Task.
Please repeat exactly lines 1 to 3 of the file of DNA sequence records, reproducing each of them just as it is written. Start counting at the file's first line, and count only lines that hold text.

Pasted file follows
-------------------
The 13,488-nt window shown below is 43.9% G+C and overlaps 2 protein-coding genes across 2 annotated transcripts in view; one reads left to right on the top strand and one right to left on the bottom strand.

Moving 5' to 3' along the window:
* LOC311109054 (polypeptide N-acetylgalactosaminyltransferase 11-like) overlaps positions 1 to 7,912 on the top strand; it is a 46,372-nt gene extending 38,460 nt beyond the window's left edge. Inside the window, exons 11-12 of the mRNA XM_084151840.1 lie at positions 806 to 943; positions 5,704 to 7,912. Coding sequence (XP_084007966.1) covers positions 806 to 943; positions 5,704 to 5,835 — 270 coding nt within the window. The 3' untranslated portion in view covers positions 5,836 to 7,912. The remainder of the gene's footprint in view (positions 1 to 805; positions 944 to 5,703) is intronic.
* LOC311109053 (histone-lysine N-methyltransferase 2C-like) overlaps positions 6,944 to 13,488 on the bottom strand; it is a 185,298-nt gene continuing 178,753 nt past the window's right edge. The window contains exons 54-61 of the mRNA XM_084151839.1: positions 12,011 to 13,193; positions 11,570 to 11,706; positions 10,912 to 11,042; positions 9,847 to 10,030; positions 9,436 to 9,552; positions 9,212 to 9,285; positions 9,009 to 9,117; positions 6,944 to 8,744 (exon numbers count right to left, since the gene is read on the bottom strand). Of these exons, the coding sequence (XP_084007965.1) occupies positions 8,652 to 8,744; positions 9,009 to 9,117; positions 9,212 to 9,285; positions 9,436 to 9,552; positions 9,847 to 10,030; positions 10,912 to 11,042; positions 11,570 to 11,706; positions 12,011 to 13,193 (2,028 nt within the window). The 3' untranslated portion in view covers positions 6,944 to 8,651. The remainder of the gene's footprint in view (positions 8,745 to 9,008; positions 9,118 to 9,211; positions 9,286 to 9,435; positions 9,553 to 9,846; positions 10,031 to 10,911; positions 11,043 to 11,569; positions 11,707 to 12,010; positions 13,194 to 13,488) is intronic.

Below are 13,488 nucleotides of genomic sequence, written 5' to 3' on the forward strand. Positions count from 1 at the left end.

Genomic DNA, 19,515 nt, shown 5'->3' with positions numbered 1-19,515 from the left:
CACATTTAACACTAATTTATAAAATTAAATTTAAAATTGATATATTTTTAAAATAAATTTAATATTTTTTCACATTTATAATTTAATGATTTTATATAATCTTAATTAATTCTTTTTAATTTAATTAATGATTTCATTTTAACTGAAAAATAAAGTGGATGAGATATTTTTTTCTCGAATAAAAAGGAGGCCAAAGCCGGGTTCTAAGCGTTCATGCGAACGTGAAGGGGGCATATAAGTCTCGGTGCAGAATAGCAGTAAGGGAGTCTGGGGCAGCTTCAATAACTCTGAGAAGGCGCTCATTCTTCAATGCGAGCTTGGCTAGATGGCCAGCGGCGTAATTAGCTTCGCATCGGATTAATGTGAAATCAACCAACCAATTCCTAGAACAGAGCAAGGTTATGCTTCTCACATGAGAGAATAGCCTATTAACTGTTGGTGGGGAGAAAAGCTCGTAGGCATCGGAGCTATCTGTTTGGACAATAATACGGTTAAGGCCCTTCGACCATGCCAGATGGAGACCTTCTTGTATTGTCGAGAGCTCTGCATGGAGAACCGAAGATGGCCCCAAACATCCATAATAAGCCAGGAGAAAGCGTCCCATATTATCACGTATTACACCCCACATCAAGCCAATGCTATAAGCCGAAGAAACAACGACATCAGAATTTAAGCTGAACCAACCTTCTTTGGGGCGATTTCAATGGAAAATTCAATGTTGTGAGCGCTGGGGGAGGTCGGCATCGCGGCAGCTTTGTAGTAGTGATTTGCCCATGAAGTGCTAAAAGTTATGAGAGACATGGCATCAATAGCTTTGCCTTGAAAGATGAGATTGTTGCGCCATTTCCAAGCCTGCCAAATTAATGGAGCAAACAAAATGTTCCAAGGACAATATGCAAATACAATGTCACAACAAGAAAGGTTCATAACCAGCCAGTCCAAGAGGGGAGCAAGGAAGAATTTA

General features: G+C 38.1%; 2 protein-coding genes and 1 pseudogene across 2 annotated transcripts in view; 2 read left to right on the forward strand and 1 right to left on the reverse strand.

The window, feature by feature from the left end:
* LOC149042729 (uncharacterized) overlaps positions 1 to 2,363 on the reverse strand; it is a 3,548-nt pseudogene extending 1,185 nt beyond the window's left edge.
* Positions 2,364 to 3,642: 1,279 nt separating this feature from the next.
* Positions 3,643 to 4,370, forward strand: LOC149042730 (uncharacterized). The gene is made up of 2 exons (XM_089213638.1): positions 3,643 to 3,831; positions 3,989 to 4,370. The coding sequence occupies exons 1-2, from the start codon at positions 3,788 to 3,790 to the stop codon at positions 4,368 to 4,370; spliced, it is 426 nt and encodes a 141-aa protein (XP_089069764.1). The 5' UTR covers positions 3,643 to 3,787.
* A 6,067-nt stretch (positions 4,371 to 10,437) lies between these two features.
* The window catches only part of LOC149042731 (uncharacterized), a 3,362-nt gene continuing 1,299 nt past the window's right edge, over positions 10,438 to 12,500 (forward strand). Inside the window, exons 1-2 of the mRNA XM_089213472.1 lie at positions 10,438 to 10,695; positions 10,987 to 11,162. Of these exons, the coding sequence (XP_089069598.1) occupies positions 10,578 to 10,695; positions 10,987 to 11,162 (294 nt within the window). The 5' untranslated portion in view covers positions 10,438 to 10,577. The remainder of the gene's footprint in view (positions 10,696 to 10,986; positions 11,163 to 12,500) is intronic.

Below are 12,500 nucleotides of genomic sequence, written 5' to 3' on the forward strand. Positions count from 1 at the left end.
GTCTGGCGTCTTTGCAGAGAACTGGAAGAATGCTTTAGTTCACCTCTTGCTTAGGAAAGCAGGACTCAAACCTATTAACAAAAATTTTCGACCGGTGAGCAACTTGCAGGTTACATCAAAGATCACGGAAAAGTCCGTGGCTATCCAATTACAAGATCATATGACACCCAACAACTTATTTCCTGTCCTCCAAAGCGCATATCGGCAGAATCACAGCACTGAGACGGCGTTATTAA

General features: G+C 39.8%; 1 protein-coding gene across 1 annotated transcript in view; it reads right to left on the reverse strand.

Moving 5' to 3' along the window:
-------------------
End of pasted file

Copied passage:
The 13,488-nt window shown below is 43.9% G+C and overlaps 2 protein-coding genes across 2 annotated transcripts in view; one reads left to right on the top strand and one right to left on the bottom strand.

Moving 5' to 3' along the window:
* LOC311109054 (polypeptide N-acetylgalactosaminyltransferase 11-like) overlaps positions 1 to 7,912 on the top strand; it is a 46,372-nt gene extending 38,460 nt beyond the window's left edge. Inside the window, exons 11-12 of the mRNA XM_084151840.1 lie at positions 806 to 943; positions 5,704 to 7,912. Coding sequence (XP_084007966.1) covers positions 806 to 943; positions 5,704 to 5,835 — 270 coding nt within the window. The 3' untranslated portion in view covers positions 5,836 to 7,912. The remainder of the gene's footprint in view (positions 1 to 805; positions 944 to 5,703) is intronic.